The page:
An organisation’s team strategy must provide an integrated programme to enable effective teamwork across the organisation. Like all cultural initiatives, teamwork and the approach determined by an organisation must be modelled from the top down. The senior leadership must not only demonstrate good teamwork amongst themselves but also with their respective teams.
When and when not to team
The cultural disposition of an organisation can have a major impact on teamwork and teaming behaviour. Those that favour and reward individual contribution above team contribution will hamper the development of an effective team strategy. Those that favour the team approach over the individual contributor can tie people up in team structures that are unnecessary and unsuitable for the task at hand. A balance must be sought for each organisation determined by its needs. Remember teamwork is not a panacea. There are times when it is the correct answer and times when it will only serve to slow things down. Only through an organisation-specific team strategy can this differential be clearly determined.
Every organisation needs to consider the impact and importance of teamwork. It must define what it means by teamwork and what type of teams are required. It should then determine the requirements, behaviours and nature of the teams.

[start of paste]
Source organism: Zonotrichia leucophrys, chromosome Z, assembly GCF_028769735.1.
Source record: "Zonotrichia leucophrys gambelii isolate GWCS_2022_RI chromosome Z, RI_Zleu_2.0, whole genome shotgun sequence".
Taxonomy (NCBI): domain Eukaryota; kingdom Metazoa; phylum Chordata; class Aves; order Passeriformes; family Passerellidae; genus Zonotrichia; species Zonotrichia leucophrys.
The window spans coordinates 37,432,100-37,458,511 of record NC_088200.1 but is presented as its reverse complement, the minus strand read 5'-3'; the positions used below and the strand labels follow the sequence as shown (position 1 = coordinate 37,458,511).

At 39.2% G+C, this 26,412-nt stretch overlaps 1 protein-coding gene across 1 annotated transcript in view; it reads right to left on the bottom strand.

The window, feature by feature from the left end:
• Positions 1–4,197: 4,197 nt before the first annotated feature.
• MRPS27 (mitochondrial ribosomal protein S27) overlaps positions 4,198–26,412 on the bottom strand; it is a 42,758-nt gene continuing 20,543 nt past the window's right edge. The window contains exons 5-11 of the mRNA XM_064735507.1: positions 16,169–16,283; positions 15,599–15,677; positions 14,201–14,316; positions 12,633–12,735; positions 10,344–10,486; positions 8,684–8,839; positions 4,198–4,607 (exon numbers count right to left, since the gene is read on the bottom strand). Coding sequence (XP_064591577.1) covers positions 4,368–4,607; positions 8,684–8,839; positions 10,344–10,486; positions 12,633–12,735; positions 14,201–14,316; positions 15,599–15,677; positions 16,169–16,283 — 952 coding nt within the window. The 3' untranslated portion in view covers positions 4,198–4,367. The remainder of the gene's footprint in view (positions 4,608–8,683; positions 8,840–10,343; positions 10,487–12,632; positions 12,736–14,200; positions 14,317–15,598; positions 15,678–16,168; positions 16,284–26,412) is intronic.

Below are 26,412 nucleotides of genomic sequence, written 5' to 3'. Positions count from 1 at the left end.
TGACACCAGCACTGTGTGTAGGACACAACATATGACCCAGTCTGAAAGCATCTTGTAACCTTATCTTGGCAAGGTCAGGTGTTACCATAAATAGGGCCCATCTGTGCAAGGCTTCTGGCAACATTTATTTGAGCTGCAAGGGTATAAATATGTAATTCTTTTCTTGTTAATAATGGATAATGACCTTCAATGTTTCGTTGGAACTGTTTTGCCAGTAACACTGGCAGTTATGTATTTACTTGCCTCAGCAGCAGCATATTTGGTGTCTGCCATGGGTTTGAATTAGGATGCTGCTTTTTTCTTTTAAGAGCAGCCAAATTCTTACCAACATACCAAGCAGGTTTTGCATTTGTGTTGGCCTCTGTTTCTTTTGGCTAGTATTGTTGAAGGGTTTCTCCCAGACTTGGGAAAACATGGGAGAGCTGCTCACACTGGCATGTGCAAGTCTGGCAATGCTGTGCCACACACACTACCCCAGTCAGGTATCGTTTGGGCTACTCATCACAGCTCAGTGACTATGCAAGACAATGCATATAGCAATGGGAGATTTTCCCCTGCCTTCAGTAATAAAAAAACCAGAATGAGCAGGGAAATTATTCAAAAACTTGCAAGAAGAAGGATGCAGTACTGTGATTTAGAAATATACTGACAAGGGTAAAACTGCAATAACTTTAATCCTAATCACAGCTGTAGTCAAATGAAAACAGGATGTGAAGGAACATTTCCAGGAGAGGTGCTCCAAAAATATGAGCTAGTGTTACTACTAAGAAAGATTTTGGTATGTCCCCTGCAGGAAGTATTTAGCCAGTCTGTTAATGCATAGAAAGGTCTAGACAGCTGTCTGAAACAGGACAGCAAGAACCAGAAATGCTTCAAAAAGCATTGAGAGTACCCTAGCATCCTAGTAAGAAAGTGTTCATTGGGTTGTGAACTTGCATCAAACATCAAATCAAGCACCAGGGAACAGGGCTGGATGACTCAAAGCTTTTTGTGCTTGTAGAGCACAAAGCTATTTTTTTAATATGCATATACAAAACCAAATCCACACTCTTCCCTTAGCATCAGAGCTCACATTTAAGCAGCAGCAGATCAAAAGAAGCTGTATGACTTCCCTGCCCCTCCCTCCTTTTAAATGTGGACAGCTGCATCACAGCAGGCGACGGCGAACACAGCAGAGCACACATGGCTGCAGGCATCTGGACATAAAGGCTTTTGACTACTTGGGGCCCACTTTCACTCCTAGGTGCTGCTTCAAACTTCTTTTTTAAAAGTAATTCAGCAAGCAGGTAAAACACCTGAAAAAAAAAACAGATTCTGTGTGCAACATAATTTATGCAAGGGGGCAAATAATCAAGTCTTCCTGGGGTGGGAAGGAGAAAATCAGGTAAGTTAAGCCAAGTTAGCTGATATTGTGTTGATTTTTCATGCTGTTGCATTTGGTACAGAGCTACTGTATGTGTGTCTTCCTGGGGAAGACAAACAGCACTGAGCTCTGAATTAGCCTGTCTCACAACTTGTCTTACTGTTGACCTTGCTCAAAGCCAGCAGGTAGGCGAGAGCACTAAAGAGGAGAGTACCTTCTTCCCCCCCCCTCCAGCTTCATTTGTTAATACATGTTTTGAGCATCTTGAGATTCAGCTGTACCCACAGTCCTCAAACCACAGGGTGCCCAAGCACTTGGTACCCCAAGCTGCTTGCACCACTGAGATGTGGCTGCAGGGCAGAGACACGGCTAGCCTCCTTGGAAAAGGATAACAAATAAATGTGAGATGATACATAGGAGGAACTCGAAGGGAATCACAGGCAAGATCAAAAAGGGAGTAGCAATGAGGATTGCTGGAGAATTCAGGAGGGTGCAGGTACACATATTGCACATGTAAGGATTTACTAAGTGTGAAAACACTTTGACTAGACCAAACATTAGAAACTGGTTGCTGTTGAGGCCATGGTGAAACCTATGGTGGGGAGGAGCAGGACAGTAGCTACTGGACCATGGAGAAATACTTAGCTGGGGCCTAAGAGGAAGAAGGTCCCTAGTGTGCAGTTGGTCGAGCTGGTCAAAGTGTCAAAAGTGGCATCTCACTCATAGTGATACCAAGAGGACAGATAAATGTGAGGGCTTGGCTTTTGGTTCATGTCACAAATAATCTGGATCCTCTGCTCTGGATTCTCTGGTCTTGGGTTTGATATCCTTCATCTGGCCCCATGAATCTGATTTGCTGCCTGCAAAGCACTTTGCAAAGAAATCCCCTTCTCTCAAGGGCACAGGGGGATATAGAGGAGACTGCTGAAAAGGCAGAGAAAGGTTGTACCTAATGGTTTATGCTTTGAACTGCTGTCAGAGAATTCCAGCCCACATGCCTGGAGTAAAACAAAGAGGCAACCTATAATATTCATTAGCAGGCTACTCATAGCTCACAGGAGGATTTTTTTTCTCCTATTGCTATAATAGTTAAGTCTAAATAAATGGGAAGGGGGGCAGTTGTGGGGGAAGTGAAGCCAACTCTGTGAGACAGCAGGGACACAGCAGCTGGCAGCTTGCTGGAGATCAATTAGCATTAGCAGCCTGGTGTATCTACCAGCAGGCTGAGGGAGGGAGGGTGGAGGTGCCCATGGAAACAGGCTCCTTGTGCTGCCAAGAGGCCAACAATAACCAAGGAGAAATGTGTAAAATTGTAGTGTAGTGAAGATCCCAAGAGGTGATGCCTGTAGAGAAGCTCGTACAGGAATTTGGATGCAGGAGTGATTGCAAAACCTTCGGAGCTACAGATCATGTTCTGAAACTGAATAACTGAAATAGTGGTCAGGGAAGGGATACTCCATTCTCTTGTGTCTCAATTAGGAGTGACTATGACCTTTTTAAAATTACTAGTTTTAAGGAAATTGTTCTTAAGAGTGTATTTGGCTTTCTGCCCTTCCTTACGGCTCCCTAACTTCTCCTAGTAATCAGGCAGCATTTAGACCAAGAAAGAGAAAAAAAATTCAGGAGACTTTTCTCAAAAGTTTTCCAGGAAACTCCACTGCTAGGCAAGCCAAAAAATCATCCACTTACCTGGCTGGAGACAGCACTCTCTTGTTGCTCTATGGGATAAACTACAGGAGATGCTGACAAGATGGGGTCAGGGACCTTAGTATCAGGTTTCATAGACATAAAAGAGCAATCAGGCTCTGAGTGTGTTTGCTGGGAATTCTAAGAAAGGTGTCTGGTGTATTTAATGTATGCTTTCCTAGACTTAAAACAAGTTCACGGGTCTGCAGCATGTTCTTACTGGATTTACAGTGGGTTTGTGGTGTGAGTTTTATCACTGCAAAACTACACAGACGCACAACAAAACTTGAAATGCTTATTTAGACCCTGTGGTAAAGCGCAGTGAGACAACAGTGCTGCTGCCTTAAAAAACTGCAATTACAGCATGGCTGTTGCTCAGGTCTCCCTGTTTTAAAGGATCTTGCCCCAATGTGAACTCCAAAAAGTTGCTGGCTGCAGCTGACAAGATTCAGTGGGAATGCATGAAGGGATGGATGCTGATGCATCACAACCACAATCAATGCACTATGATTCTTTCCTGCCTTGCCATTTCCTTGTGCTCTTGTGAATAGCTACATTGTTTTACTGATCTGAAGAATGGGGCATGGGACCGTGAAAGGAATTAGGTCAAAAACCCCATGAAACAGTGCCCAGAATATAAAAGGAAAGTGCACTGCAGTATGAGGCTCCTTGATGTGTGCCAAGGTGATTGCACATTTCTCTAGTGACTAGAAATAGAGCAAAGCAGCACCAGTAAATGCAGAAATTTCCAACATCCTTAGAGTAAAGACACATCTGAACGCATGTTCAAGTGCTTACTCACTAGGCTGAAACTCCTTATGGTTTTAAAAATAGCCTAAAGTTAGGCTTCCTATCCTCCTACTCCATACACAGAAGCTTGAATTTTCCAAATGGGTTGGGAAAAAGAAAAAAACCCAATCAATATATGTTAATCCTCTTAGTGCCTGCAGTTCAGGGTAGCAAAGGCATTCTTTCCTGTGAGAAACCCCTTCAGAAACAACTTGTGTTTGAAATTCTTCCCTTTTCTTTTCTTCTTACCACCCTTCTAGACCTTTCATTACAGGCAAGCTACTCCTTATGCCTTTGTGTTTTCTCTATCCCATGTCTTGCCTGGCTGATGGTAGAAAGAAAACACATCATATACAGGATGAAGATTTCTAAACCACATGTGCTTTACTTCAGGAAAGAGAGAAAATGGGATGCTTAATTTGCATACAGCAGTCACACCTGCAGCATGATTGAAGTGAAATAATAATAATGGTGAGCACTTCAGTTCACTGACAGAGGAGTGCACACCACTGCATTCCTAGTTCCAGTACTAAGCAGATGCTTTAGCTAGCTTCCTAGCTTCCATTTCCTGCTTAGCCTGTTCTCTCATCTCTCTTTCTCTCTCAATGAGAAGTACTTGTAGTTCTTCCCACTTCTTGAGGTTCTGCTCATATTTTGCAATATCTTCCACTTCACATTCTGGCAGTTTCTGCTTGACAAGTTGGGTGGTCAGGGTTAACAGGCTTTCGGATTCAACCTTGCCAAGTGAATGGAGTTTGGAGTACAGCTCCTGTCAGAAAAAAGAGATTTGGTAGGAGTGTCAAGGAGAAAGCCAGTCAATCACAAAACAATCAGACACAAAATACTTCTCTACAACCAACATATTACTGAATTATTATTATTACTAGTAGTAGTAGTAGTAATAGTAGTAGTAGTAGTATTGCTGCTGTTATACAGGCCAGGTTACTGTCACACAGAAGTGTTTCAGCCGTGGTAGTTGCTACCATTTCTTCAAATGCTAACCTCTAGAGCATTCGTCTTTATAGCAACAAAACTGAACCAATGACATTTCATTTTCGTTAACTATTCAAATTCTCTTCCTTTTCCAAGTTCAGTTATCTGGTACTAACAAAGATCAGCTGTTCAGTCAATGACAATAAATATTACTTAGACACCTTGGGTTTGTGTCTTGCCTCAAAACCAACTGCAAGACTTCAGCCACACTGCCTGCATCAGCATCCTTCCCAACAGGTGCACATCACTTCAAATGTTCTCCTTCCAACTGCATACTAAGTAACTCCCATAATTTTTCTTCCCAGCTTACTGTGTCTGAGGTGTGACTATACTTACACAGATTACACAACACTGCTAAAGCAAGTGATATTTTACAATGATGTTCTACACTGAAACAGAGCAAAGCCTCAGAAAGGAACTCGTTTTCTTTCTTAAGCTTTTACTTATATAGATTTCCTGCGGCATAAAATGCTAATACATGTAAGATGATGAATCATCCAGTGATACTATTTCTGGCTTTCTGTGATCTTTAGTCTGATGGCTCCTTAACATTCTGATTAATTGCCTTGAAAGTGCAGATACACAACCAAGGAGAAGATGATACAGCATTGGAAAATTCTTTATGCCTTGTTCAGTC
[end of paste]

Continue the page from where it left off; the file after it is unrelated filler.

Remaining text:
Organisations must clearly understand the common model on which they wish to base their teamwork. It is then necessary to develop a common team language and develop and deploy the infrastructure and support that will enable effective teamwork.
Build and maintain effective teams
Teamwork is essential for success in an organisation but it does not happen by chance. Effective teamwork requires careful preparation, support, research, constant refinement, persistence, and evaluation.
Understanding teamwork and being able to recognise different types of teams and ways of working provides a strong platform on which to build an effective team strategy for developing and maintaining effective, productive teams.